WikiLeaks Egypt: paranoids see neocon conspiracy

The WikiLeaks revelations on Egypt’s Hosni Mubarak regime provide an interesting political Rorschach test—viewed either as evidence that the US backs unsavory dictators or as vindicating paranoia about neocon conspiracies behind the current wave of unrest in the Arab world. In the words of The Telegraph‘s incredibly distorted lead Jan. 28: “Even as they were officially supporting Egyptian President Hosni Mubarak, American officials were secretly helping dissidents interested in using social media to overthrow his regime, a secret dispatch from the US embassy in Cairo has revealed.” In fact, the Dec. 30, 2008 cable (on the Wikileaks website) only “reveals” that the US embassy helped a young activist attend an “Alliance of Youth Movements Summit” in New York, while keeping his identity secret from the Egyptian security services.

The more accurate account in the Globe & Mail quotes the cable from US Ambassador Margaret Scobey saying the dissident “offered no roadmap of concrete steps toward [the] highly unrealistic goal of replacing the current regime with a parliamentary democracy prior to the 2011 presidential elections.”

Kind of like the blind men and the elephant, eh? The Guardian cites another US diplomatic cable released by WikiLeaks as documenting that the embassy knew police brutality and torture in Egypt are “routine and pervasive”—yet this never prompted the US to cut off aid (an annual $1.5 billion, exceeded only by Israel and Pakistan), much less unleash the kind of demonization campaign reserved for official enemy states (e.g. Iran).

Read one cable: “The police use brutal methods mostly against common criminals to extract confessions, but also against demonstrators, certain political prisoners and unfortunate bystanders… NGO contacts estimate there are literally hundreds of torture incidents every day in Cairo police stations alone.” It found that under Mubarak’s presidency there had been “no serious effort to transform the police from an instrument of regime power into a public service institution.”

Particularly egregious is a YouTube clip of an RT TV interview with William Engdahl, author of Full Spectrum Dominance: Totalitarian Democracy in the New World Order. (Both the oxymoron “totalitarian democracy” and the invoking of the “New World Order” clichĂ© should clue you in that we have now entered the wack-o-sphere.) Engdahl waxes histrionic about supposed US instrumentation of the “color revolutions” in the ex-Soviet sphere (and we can imagine that Russia-based RT TV is sympathetic to such a view)—without offering a shred of evidence that “the Pentagon, the State Department and various US-financed NGOs” are similarly at work in Egypt, Tunisia, etc. This hasn’t stopped his irresponsible speculations from going viral on the conspiranoid circuit.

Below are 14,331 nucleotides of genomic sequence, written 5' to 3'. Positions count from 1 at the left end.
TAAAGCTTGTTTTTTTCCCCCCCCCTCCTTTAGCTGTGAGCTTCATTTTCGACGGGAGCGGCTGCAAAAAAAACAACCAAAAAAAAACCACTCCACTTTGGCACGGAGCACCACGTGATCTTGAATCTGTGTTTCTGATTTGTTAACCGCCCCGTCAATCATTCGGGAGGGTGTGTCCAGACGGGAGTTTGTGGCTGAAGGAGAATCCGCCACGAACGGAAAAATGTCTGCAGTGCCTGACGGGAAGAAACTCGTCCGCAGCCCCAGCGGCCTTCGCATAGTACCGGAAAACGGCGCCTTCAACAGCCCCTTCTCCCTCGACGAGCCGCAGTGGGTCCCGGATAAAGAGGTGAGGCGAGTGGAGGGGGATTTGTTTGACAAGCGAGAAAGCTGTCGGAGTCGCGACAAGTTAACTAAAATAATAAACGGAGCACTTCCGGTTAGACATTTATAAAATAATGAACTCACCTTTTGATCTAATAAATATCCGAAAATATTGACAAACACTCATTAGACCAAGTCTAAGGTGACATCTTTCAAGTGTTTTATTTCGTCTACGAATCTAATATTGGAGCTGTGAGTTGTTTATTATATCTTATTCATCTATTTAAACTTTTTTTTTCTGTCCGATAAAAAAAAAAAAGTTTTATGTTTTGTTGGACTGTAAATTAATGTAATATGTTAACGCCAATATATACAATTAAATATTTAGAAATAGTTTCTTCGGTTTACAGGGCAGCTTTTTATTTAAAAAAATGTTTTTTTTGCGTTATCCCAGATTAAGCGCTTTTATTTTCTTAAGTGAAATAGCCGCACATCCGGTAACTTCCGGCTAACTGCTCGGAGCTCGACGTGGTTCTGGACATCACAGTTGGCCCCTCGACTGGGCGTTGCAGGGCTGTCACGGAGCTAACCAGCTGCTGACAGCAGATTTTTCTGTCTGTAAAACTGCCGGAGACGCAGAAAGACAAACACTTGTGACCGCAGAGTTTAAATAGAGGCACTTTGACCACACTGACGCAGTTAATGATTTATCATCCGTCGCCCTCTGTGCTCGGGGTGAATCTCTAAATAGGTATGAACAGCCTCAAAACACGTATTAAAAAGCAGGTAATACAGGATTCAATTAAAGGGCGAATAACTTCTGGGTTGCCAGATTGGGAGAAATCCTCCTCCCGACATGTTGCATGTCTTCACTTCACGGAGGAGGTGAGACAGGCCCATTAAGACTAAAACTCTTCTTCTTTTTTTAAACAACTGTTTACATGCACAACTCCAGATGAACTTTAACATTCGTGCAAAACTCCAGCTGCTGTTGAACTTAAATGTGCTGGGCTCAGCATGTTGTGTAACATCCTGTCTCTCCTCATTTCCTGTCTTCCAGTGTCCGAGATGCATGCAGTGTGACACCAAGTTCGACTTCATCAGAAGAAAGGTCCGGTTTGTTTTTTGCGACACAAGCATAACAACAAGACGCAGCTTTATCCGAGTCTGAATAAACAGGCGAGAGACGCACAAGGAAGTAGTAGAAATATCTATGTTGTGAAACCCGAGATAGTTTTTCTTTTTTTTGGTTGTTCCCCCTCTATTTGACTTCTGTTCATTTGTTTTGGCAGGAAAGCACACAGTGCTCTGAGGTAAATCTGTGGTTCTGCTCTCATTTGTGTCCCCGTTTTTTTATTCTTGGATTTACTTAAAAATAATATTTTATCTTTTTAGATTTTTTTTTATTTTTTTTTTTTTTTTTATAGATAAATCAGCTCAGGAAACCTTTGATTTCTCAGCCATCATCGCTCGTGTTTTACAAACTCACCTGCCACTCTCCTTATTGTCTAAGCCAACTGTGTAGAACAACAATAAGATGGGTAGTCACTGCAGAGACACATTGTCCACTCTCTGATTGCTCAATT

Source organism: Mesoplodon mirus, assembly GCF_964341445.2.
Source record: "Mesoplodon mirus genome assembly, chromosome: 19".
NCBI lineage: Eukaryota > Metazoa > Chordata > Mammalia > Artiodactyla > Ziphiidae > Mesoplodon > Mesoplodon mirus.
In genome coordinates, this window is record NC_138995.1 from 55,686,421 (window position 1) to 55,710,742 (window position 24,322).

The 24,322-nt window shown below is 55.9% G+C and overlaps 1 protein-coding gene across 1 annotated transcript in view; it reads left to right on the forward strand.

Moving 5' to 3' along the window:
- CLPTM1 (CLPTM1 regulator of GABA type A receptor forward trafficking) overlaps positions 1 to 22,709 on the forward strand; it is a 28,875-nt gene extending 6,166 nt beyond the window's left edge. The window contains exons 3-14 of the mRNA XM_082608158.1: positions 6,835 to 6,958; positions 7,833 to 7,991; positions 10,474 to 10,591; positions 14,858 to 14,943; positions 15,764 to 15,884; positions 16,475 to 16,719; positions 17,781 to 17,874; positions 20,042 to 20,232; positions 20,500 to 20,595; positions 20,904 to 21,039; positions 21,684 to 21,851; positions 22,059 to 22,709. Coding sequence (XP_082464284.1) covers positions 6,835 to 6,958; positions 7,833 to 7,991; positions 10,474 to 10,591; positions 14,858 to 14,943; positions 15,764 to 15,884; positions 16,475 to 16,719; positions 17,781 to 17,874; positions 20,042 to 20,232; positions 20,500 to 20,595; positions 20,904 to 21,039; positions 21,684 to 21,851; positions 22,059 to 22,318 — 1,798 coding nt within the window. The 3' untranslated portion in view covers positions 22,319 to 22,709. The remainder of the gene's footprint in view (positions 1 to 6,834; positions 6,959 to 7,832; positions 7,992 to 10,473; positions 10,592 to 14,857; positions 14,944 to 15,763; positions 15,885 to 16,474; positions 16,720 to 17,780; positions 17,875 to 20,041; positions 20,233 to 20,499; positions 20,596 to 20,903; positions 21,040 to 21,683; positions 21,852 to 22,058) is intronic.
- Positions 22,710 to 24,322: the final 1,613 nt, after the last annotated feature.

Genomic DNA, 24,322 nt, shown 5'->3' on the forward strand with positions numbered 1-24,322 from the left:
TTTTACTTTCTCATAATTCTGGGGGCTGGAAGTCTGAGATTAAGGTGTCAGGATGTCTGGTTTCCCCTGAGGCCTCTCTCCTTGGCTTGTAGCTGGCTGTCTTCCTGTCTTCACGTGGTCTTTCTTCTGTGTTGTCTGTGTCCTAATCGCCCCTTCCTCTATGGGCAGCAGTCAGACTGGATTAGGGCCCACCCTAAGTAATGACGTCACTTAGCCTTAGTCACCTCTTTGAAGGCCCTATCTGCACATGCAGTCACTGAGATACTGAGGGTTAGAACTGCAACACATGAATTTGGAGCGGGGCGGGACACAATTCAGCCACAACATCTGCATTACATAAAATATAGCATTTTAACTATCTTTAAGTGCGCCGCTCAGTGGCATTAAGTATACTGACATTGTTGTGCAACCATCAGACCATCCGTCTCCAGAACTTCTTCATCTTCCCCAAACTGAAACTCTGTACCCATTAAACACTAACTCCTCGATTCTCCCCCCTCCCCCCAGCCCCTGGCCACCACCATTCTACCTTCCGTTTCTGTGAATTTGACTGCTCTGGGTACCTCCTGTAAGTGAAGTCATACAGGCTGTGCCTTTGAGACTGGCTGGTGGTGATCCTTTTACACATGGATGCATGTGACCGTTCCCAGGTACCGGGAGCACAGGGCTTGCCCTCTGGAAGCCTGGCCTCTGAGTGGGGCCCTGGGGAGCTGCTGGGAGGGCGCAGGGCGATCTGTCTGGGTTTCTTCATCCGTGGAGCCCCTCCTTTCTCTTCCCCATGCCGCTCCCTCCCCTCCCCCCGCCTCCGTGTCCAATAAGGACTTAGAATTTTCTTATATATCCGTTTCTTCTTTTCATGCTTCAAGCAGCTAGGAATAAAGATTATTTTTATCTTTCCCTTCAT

We have warned again and again and again that elements of the “left,” in reaction to the “regime change” hubris of the neocons, are becoming apologists for the dictatorships favored by paleo-cons or “pragmatists” as guarantors of stability. We saw such ugliness in “leftist” gushing for George Galloway, an avid enthusiast for authoritarian Arab regimes, and in the downright eagerness of “progressives” to betray the opposition movement in Belarus during last month’s protests there.

Remember when the left used to fetishize balaclavas and molotov cocktails? Today it seems to more often fetishize police uniforms and truncheons. What’s up with that?

See our last posts on Egypt, the WikiLeaks scandals and the idiot left.

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  1. Egyptian protesters choke on US-made tear gas
    So the US is trying to undermine the Mubarak dictatorship? That must be why US firms sold his regime the cyber-surveillance tech now being used to block activist communications—and, it appears, the tear gas his police are using against protesters. CNN reports Jan. 28 that protesters in both Egypt and Tunisia took pictures of tear-gas cannisters hurled by police that bore the marking “CSI, Made in the USA.” The Palestine solidarity organization Adalah-NY quickly identified the manufacturer as Combined Tactical Systems Inc. of Jamestown, Penn. Adalah-NY has been targetting the company for protest since Jan. 1, when demonstrator Jawaher Abu Rahmah died after inhaling CSI-made tear gas at the West Bank village of Bil’in. Big kudos to Adalah-NY for making the connection.

    Meanwhile, CBC News informs us that Egyptian activists are still managing to access the Internet by using dial-up modems and long-disused Web portals, despite the regime’s shutting down of most of the country’s communications networks. We should be cheering them on and helping them out—not illogically demonizing them as imperialist pawns.

  2. Paranoids see neo-con conspiracy.
    A conspiracy is a plot as agreed to by its conspirators to perform injustice. It comes from the latin conspiratus meaning ‘having leagued together’. Conspiro in latin means breathe together and also unite or agree together.